Classical Mongolian

Classical Mongolian. By Alice Sárközi. Munich: LINCOM Europa, 2004. Pp. 61. ISBN 3895868590. $51.80.

Reviewed by Joshua Ross, SIL International

Written Mongolian has never been spoken in this form, but has been the literary language for all the Mongols. Classical Mongolian presents a short grammar of Written Mongolian.

The first of six sections gives a brief outline of the history and usage of Classical Written Mongolian, as well as an outline of the different types of text that may be regarded as source material for research. The section concludes with a list of previous studies. The second section details the phonology, looking at the vowels and consonants, where they may occur in words, and which combinations are not used. Vowel harmony is also discussed, including the two forms of k/q and g/γ used with front and back vowels, respectively.

The third section, the main body of the book, examines the morphology. After detailing the agglutinative nature of Written Mongolian, there is a subsection discussing nominal morphology. The foundations for this are laid with the morphology of nouns. Adjectives, being essentially the same as nouns, are dealt with very quickly, and then a detailed analysis of pronouns and numerals is presented. The subsection concludes with a description of adverbs, which, formed from nouns, pronouns, or numerals, follow the earlier material, and postpositions. Each in turn is enumerated using tables to succinctly give easily referenced detail. The rest of the section is dedicated to verbs and verbal adverbs. The suffixes dealing with tense, aspect, and mood are all considered.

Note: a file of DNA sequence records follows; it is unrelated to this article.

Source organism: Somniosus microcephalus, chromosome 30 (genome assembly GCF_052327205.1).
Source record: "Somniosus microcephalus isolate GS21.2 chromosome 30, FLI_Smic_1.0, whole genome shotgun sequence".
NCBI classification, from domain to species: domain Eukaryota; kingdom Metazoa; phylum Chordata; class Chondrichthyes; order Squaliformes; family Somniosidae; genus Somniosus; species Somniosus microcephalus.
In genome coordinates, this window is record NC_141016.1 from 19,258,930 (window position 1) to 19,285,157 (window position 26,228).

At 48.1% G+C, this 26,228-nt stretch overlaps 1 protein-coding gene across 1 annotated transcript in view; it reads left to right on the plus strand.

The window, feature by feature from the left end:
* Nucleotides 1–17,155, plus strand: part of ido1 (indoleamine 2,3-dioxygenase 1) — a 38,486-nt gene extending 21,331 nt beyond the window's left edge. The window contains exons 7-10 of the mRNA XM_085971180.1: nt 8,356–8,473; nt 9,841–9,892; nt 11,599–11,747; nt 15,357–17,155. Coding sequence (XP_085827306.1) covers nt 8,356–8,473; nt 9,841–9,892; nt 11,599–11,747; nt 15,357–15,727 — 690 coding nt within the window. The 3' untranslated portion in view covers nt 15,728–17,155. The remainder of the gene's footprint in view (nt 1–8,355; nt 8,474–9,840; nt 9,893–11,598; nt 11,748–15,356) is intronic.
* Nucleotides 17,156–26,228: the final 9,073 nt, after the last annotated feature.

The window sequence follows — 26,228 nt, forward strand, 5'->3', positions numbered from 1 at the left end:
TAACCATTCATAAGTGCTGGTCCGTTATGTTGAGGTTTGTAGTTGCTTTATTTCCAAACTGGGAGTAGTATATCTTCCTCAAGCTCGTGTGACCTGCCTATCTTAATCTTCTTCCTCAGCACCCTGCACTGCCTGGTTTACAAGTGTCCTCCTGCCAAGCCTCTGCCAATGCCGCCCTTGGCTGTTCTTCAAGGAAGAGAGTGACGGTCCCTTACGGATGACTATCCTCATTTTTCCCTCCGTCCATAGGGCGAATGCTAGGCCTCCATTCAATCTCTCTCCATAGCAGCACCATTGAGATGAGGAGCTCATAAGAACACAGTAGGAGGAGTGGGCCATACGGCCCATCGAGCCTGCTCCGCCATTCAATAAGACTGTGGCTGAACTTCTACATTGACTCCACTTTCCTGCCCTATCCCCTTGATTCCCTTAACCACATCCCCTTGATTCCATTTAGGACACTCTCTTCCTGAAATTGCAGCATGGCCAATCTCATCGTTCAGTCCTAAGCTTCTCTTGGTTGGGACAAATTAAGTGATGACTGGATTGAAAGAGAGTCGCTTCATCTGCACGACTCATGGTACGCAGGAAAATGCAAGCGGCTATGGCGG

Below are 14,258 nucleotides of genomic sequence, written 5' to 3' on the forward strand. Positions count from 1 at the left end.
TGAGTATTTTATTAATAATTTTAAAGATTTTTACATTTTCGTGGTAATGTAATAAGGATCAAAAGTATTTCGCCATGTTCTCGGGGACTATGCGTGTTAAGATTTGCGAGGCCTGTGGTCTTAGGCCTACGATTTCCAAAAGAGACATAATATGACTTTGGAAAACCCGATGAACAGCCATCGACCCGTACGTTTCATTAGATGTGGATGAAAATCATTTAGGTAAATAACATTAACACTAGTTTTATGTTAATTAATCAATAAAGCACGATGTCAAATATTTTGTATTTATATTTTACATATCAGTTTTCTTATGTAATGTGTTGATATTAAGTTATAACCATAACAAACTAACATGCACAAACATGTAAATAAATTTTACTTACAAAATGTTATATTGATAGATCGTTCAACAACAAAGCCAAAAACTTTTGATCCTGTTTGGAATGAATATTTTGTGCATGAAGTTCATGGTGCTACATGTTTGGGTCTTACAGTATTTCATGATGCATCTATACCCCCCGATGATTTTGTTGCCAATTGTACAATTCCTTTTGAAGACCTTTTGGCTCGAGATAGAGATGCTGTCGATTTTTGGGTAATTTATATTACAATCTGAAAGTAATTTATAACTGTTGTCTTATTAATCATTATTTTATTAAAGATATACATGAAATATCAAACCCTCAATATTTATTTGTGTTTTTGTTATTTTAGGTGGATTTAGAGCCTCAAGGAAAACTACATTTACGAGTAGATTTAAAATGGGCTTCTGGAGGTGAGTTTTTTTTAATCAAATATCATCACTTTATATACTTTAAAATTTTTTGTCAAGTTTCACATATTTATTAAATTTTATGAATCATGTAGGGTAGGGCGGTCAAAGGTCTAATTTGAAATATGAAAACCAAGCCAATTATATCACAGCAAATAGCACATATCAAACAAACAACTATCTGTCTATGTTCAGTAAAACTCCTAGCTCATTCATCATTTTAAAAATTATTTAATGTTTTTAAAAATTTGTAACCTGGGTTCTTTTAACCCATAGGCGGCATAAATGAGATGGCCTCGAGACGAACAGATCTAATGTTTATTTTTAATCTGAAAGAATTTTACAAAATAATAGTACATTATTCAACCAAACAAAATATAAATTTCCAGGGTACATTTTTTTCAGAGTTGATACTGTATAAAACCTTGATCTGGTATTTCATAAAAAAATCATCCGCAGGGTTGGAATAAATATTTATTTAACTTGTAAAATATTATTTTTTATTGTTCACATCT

The syntax of Classical Mongolian is dealt with in the fourth section. Since suffixes and particles are dealt with in the third section, this is a fairly brief introduction to the main sentence types found in Classical Mongolian. The survey starts with indicative and interrogative sentences, outlining the general word and phrase order, and then turns to detailing how complex sentences may be built up. The section then concludes with a look at the parts of a sentence.

Two sample texts, ‘The history of Geser Kahn’ and ‘Altan tobči “The golden button” ’, are given in the fifth section. They are helpfully interlinearized, with a free translation given afterwards. A copy of these texts in the Mongolian script is given in the appendices.

Classical Mongolian ends with an extremely short section (six lines) on the script and its development. There is also an appendix giving the script together with the transcriptions used in the body of the book; there is no discussion about the ambiguities in the script, however, nor about which cases are resolvable from vowel harmony and which require a knowledge of the lexemes.

This short volume makes a good reference for Classical Written Mongolian. It is clearly organized and finding the relevant material is made easy by the well laid out table of contents. Although it is not within the remit of the volume to make comparisons with modern dialects of Mongolian, it still provides a good basis for such an undertaking.